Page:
Ah, to be Rip Van Winkle! Just imagine if we could have fallen asleep last New Year’s Eve and are only just now stirring awake wondering what we’ve missed. No doubt we’d be vigorously scratching our proverbial long and scraggly beards as we peruse this year’s dark headlines.
Unbeknownst to us as we blissfully snored away to start 2020, an insidious and novel virus had begun to spread inside and outside China. At first, it seemed like a far away risk. Images of hazmat-suited workers spraying disinfectant in the streets seemed benign and, yes, very foreign. A few weeks later, a storm hit our shores like none other.
Relying on all of our American exceptionalism and optimism, it took the stock market until late February to finally stop rising. In a blink of an eye – just one short month later – not only were the stock market’s big gains from 2019 gone, but essentially all of Trump’s sacred stock market boom since late 2016 had vanished.
Luckily for us, slumbering away like Rip Van Winkle, things were about to get very, very troubling.
Recognizing the speed of the financial meltdown in early March, the Federal Reserve took action only it could take. Within two weeks, the Fed cut interest rates back to zero and, for all intents and purposes, pledged to try to backstop financial markets. Putting this into perspective, it took the Fed six years to buy $4 trillion in financial assets after the Great Financial Crisis. In just eight weeks during this current crisis, the Fed added yet another $3 trillion to the mix. Perhaps more importantly, they promised investors unlimited support for as long as it would take.
Within days, Congress joined the fight and authorized its own $3 trillion of financial aid to both individuals and businesses. Unemployment benefits were boosted dramatically for the tens of millions of workers who were instantly out of work. Direct payments were also sent to nearly every household. About one in ten mortgages and nearly every student loan was given a repayment holiday. Last but not least, about six million businesses were given free government money to keep paying the workers they chose to keep around.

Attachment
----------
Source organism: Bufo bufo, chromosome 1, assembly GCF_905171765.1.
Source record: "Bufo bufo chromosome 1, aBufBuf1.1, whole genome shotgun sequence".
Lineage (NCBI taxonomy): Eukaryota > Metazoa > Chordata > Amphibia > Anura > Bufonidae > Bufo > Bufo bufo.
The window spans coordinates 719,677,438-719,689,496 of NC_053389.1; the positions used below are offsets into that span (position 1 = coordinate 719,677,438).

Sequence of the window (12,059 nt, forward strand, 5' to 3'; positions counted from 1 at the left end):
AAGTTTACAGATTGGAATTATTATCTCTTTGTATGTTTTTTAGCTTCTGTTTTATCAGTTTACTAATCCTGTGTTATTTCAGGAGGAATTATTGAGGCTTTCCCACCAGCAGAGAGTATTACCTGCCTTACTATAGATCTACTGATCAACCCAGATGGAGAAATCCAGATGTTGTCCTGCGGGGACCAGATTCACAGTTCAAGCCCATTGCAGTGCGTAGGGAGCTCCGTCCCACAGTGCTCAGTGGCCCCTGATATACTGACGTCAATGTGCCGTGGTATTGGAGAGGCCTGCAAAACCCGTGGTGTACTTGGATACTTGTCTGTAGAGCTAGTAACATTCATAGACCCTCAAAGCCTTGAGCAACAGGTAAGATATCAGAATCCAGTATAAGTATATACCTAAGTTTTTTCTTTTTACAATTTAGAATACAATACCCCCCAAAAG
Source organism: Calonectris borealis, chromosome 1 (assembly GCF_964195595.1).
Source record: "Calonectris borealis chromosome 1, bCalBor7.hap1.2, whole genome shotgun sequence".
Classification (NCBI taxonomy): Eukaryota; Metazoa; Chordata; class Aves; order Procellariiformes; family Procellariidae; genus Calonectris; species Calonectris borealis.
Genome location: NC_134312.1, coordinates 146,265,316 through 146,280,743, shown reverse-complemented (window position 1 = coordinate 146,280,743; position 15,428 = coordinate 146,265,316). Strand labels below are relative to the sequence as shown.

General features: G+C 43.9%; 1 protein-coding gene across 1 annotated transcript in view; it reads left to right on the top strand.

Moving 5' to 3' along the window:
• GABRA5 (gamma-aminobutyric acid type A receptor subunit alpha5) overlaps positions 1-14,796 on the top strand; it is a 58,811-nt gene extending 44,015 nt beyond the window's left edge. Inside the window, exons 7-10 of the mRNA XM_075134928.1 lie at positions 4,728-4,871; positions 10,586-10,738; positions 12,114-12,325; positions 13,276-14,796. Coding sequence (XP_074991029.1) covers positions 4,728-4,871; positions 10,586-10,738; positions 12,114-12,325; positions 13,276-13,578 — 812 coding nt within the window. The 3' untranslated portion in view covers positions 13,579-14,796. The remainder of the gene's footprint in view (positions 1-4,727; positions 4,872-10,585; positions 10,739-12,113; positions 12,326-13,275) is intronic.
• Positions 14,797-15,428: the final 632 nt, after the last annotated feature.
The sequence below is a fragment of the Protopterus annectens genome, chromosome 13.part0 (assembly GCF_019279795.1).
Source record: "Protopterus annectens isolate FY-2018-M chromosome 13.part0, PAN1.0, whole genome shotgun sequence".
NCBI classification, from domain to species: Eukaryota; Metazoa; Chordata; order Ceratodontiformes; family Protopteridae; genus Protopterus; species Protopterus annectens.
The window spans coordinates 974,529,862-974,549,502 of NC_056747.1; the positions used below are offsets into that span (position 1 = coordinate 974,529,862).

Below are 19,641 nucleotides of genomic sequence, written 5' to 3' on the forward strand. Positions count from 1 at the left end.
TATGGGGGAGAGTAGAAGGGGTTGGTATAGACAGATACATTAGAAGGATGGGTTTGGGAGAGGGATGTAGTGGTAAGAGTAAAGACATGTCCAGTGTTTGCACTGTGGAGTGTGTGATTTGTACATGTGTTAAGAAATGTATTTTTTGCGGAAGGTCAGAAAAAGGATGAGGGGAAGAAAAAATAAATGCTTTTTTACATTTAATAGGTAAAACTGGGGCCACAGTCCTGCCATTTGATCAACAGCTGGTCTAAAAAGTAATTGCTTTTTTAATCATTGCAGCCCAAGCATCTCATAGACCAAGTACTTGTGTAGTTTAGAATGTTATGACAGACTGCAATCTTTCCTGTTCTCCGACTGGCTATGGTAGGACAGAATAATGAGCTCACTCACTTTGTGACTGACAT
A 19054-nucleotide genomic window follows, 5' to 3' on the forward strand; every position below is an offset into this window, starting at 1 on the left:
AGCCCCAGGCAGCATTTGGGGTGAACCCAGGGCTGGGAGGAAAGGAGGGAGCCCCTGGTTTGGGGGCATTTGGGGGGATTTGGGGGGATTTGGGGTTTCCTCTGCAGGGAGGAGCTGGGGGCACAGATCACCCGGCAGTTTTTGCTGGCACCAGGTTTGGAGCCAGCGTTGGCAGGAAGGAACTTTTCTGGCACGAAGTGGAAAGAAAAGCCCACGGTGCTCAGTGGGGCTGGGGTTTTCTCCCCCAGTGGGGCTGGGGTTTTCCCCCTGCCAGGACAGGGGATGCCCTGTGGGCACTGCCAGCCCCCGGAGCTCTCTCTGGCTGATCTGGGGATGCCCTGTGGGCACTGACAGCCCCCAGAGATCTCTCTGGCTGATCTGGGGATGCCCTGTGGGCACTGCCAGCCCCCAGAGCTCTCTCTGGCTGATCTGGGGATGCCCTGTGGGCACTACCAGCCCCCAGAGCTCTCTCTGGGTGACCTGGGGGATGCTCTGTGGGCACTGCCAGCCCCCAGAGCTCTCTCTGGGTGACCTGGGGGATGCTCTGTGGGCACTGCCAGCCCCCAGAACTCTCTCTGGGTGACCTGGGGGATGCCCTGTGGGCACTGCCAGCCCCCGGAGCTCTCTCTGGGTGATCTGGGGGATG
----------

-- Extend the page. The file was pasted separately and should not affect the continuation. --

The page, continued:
Despite the shutdown’s initial success in bending the curve, the virus once again spread over the summer months and experts were sounding the alarm about the colder seasons to come. In the face of these threats, Congress let its financial aid programs end in August. One logically could have assumed that this level of inaction – both in mitigating the virus and buffering the economy – would have stirred the financial markets awake to the ongoing risks that were apparent late in the summer.
Well, today, with our eyes now finally opening, we find ourselves in a truly peculiar world. It’s been quite a year to be wide awake the whole time. If only we had peacefully slept our way through it all. Ah, to be Rip Van Winkle!
Jason P. Tank, CFA is both the owner of Front Street Wealth Management, a purely fee-only advisory firm and the founder of the Money Series, a non-profit program committed to providing open-access to financial education, for all. Contact him at (231) 947-3775, by email at [email protected] and at www.FrontStreet.com